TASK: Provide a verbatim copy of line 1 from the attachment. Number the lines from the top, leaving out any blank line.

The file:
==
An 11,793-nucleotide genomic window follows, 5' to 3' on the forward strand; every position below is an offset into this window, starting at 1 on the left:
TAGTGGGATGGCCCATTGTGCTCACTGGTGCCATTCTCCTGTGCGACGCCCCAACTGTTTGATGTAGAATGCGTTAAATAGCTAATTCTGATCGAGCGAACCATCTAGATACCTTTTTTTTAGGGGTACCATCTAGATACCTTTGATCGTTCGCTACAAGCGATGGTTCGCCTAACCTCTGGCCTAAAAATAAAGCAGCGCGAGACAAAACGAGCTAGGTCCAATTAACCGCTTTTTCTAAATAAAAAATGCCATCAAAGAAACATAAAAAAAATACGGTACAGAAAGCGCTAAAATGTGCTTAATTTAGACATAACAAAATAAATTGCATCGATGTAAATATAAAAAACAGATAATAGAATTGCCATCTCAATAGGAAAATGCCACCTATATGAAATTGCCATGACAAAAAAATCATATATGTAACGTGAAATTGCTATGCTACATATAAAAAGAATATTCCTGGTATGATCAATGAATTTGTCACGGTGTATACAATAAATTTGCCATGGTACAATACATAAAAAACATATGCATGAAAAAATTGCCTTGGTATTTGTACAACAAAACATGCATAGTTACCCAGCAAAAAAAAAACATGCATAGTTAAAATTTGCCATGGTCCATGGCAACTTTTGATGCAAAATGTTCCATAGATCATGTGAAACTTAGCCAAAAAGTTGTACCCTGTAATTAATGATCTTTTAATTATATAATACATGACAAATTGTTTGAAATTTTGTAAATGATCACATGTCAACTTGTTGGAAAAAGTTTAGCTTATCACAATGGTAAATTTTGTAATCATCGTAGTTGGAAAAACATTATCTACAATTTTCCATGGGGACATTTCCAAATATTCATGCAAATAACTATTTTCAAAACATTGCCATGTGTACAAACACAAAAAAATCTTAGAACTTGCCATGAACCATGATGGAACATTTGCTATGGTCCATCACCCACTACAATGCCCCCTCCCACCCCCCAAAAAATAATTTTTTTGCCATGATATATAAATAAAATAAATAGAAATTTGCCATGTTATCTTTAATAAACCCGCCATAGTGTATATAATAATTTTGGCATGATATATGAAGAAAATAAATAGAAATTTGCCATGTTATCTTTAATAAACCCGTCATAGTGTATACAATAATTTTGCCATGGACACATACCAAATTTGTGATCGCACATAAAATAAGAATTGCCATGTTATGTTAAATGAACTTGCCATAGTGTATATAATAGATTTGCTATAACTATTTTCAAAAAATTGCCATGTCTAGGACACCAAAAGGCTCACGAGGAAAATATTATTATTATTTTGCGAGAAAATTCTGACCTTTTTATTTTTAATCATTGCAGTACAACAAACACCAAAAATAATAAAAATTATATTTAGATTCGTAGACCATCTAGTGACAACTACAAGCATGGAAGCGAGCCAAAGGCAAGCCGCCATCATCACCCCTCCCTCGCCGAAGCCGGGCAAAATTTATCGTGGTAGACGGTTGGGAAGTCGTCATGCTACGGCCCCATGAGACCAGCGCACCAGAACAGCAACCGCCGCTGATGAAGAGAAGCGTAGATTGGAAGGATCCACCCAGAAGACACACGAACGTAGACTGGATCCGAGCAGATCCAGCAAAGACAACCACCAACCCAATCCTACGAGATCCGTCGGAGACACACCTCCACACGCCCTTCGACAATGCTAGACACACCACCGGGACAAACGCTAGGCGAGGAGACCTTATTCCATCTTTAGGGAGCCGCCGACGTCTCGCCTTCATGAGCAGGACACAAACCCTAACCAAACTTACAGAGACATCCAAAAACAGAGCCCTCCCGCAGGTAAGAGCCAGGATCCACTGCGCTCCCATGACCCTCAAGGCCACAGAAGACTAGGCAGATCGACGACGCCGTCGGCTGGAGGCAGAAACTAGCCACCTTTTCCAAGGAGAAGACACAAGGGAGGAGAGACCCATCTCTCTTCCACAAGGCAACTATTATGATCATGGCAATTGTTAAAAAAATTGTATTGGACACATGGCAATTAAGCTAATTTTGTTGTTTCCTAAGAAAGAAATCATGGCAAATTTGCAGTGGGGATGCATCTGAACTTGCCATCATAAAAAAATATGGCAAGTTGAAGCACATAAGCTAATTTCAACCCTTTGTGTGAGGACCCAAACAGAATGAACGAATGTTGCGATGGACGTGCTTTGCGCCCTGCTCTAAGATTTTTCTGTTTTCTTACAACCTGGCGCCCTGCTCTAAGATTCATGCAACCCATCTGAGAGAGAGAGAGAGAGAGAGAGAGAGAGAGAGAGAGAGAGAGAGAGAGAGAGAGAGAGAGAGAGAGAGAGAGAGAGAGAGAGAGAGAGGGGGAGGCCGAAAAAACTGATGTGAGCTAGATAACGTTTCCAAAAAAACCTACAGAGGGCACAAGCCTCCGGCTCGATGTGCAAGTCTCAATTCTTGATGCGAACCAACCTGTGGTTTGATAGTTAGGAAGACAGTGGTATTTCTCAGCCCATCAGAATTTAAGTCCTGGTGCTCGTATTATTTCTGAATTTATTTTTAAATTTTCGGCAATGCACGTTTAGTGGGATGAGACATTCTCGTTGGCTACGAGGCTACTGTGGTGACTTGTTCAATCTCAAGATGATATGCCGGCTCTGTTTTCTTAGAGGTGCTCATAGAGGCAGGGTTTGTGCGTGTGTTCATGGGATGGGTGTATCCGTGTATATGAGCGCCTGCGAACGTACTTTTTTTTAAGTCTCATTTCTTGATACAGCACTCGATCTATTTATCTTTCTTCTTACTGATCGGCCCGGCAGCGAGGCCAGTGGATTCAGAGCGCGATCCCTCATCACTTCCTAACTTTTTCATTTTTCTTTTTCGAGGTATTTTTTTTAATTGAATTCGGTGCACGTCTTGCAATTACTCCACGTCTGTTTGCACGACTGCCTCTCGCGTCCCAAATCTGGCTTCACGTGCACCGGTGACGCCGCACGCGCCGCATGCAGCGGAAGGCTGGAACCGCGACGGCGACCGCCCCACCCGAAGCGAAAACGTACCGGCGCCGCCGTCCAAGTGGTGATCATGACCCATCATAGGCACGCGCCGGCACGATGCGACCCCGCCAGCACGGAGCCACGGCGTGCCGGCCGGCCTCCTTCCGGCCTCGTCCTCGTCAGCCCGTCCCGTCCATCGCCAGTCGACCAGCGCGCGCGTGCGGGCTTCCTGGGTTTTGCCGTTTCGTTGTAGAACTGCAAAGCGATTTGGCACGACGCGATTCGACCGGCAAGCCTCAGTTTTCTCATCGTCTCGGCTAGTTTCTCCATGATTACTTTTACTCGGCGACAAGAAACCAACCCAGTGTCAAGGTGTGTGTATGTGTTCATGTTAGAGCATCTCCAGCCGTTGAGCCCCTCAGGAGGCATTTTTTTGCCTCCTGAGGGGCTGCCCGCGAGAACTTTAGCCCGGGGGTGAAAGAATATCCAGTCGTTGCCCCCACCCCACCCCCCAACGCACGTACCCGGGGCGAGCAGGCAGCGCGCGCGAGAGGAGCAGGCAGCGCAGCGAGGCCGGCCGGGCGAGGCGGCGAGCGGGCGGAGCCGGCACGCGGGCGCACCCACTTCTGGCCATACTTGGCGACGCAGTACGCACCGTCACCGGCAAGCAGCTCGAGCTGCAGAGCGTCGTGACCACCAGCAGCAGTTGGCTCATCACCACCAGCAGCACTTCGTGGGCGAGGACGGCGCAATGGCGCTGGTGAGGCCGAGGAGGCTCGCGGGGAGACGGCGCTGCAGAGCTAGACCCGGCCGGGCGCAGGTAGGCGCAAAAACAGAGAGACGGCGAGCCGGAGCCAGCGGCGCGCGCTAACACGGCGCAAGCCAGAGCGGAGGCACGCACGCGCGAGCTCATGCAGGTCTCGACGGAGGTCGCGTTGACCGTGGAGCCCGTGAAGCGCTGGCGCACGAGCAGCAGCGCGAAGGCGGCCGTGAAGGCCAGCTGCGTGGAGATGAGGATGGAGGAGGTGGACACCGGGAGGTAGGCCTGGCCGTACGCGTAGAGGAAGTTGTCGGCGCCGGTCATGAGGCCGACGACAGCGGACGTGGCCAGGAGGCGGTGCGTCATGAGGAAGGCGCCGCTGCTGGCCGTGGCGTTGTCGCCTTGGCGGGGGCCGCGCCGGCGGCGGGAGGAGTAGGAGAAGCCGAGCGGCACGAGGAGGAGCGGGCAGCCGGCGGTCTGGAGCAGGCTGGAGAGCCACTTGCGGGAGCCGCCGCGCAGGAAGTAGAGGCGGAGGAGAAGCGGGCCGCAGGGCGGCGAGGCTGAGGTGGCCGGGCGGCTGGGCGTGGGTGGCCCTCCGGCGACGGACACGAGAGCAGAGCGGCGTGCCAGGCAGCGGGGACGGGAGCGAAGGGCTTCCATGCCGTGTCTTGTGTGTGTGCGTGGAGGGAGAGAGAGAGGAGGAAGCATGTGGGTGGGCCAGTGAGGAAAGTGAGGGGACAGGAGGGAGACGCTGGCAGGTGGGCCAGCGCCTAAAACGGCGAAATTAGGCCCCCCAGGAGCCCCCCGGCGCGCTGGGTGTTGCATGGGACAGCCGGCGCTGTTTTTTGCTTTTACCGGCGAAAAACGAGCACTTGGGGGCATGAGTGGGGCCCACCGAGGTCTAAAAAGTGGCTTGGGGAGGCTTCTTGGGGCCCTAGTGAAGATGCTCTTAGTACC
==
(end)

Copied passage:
An 11,793-nucleotide genomic window follows, 5' to 3' on the forward strand; every position below is an offset into this window, starting at 1 on the left: